Callanan says the biggest change he's noticed since moving himself and some of his clients to 2007 is that mobile users are far happier. "They're the ones who tend to complain the most because they need access to things all the time," he says. "And everything's easier in 2007."

Microsoft significantly upgraded the synchronization tools in Outlook 2007 to make the process more seamless. "The upgrade has been solid, and everybody I've dealt with has had no issues keeping things synchronized between devices, laptops and portables or a desktop and a portable," Callanan says. "I don't see the issues we had in the past trying to set up synchs either through all the different wizards or the third-party applications to do it. It just works now."

Mobile users also see a speed increase. "It definitely cuts down on the time it takes for an e-mail to clear and be able to be viewed on a mobile device," he says. "It used to be that e-mail came in and your virus scanner would have to hit it, and then your spam blocker would hit it, and by the time it loaded, three or four minutes had gone by. That's not the case anymore. Now, as soon as Outlook loads, it's done everything. Everything pops up and it does everything on the fly, so you don't need to wait for a second or even third application to kick in and do something before you view e-mail."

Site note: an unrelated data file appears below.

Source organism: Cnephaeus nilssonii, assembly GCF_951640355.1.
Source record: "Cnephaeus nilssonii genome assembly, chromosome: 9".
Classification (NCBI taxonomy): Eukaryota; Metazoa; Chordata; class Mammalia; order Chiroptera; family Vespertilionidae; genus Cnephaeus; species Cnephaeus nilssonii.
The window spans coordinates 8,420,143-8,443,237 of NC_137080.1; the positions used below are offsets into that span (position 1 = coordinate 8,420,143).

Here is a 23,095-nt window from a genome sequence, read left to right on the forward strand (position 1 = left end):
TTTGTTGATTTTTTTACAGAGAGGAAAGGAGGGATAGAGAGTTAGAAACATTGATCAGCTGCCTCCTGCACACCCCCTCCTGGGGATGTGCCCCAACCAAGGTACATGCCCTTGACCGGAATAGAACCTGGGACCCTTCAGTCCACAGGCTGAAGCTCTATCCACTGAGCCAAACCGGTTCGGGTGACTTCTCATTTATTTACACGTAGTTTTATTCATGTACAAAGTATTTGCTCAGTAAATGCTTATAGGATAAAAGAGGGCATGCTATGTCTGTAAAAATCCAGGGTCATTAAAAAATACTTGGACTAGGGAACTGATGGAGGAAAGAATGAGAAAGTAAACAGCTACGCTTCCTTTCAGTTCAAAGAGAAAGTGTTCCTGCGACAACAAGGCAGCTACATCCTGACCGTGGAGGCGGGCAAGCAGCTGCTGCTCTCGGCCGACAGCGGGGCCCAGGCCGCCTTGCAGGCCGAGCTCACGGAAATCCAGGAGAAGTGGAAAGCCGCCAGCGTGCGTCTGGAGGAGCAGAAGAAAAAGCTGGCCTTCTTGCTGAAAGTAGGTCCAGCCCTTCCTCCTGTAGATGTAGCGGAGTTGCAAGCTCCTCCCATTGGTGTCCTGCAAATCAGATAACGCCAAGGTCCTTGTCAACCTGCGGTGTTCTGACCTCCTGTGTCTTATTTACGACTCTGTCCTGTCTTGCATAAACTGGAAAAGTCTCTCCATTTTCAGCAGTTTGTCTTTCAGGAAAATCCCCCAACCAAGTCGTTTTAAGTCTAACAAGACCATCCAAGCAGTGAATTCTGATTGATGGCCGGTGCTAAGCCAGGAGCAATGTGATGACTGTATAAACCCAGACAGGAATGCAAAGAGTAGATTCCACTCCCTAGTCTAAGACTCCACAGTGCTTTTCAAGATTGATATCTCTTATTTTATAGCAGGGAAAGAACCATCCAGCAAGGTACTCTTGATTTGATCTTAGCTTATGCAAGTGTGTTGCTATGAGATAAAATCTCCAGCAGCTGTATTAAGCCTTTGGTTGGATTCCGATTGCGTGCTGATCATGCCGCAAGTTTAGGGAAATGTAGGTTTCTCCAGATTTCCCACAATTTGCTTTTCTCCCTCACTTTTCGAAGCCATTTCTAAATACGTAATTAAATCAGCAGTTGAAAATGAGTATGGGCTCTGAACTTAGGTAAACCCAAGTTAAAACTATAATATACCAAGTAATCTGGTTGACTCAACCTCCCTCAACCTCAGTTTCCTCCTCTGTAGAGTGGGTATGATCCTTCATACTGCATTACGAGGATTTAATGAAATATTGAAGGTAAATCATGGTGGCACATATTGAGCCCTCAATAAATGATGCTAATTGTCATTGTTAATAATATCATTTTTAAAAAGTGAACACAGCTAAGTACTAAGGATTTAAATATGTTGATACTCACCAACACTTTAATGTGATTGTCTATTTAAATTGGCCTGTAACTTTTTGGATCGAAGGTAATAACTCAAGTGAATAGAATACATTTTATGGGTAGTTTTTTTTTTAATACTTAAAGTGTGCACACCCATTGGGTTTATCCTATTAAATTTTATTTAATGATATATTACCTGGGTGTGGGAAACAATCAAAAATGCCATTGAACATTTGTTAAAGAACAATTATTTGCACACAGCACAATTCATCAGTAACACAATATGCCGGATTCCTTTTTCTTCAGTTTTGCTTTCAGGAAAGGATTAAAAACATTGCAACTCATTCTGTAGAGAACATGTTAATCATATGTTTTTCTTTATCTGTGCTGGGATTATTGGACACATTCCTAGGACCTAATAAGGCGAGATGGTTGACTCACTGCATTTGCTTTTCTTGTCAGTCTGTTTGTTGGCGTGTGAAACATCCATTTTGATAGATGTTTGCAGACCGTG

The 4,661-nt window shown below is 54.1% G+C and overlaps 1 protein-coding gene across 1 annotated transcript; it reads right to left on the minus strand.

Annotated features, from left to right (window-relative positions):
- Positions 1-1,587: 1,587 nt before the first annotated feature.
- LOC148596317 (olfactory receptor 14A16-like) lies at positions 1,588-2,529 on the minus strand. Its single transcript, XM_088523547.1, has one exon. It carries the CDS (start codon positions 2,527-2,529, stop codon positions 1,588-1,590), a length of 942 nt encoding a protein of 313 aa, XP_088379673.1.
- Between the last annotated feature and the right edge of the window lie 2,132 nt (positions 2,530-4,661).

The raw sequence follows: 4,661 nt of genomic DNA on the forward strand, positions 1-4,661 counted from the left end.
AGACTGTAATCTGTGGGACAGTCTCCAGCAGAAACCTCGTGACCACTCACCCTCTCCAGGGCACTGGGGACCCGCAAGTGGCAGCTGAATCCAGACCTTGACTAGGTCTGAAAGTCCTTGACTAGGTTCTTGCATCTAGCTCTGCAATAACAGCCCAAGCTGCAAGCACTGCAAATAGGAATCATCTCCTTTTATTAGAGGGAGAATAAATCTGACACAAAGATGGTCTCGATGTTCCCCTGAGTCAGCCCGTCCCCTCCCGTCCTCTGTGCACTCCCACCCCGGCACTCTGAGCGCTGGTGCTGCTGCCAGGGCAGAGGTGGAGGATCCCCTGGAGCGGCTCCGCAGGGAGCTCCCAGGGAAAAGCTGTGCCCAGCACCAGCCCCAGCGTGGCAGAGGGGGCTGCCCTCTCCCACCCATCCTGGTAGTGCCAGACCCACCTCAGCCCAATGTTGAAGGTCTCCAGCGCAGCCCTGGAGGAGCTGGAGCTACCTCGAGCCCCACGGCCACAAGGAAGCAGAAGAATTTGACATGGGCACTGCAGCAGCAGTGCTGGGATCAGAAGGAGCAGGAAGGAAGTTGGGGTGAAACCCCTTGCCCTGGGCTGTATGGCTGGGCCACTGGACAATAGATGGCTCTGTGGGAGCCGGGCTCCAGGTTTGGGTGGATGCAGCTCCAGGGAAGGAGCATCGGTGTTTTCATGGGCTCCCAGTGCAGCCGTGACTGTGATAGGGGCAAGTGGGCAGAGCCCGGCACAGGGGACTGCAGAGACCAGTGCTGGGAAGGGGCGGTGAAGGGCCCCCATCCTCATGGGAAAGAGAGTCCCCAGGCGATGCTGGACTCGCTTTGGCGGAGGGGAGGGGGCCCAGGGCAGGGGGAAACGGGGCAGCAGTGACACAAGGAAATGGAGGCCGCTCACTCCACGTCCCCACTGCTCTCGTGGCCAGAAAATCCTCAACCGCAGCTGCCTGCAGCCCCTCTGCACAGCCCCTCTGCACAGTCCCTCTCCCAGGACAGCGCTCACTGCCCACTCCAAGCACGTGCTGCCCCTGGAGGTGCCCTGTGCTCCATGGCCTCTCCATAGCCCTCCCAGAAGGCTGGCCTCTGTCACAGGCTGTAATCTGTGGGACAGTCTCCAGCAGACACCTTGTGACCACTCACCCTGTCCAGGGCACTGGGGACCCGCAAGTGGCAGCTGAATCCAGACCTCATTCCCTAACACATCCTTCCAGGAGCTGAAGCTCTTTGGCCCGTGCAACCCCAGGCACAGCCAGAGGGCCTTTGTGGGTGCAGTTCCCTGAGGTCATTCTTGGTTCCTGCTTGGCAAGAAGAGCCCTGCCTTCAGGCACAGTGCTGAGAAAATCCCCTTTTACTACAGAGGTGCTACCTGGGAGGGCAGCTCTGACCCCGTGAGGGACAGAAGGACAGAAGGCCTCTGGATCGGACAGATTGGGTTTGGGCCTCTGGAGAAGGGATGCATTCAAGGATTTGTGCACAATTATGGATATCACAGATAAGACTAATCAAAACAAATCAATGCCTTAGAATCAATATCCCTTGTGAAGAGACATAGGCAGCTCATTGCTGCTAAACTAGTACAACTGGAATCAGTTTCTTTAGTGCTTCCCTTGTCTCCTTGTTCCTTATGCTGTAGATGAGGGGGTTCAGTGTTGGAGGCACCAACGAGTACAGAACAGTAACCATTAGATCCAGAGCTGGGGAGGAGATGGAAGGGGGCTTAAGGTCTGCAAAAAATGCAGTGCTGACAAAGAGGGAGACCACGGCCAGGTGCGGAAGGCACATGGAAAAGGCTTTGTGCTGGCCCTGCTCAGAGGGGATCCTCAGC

Microsoft Outlook 2007

Mixed Opinions
Overall, most readers seem happy with the new Outlook. "Normally, you see people complaining about upgrades, but I haven't noticed that with Outlook 2007," Callanan says. "Everyone seems fairly comfortable and I haven't heard any real complaints."

Others who have struggled to get the new Outlook up and running have a different opinion. "I use Outlook 2007 every day, but I'm seriously thinking of using something else now," Milhaus says. "Either that or the next computer I buy will be a Mac, because I will not personally go to Vista. Or I will just switch my computer over to Linux, and go with Evolution [for e-mail]. I just don't think Outlook and Office 2007 are ready for prime time."